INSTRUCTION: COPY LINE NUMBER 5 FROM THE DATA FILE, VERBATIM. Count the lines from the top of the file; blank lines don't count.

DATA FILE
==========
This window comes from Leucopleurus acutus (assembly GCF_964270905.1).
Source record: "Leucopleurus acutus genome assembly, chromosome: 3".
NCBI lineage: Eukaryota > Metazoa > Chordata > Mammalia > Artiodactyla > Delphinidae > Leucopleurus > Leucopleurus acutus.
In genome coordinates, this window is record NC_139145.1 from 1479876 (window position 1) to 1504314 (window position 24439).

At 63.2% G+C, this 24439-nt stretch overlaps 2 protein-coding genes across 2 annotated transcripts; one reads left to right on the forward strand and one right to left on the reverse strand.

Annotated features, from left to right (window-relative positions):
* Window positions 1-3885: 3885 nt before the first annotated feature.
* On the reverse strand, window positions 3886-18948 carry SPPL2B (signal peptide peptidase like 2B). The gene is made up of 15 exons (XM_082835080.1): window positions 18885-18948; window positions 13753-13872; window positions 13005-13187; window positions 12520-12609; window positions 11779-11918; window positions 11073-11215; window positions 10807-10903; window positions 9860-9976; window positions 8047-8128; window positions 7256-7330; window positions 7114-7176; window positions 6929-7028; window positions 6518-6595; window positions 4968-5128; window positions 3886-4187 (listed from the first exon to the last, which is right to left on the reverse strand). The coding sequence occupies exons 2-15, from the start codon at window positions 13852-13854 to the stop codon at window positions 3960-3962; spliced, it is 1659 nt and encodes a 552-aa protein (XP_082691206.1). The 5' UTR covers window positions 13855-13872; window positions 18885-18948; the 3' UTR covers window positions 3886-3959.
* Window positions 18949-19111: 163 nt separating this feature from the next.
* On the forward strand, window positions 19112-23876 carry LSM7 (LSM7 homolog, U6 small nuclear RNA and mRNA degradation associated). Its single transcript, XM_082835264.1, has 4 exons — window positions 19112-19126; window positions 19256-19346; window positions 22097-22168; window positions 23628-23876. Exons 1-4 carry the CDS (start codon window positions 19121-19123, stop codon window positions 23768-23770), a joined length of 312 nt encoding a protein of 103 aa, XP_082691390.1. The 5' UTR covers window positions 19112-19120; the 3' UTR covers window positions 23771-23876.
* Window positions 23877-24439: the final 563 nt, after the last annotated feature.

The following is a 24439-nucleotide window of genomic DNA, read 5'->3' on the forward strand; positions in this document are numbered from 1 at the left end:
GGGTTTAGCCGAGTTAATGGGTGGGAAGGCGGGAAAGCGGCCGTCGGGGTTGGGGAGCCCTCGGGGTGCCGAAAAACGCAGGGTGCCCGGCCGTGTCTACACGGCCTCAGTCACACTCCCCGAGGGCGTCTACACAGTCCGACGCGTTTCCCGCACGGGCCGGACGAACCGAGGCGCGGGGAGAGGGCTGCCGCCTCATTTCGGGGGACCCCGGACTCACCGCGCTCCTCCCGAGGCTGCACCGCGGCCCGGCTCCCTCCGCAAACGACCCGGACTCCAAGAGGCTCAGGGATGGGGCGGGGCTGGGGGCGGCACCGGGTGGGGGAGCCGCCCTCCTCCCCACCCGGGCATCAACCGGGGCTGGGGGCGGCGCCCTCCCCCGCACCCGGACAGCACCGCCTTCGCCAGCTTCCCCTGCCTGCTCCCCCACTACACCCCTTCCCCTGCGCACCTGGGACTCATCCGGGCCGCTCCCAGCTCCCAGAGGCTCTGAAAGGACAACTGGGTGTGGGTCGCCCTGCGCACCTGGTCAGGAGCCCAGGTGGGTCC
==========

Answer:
At 63.2% G+C, this 24439-nt stretch overlaps 2 protein-coding genes across 2 annotated transcripts; one reads left to right on the forward strand and one right to left on the reverse strand.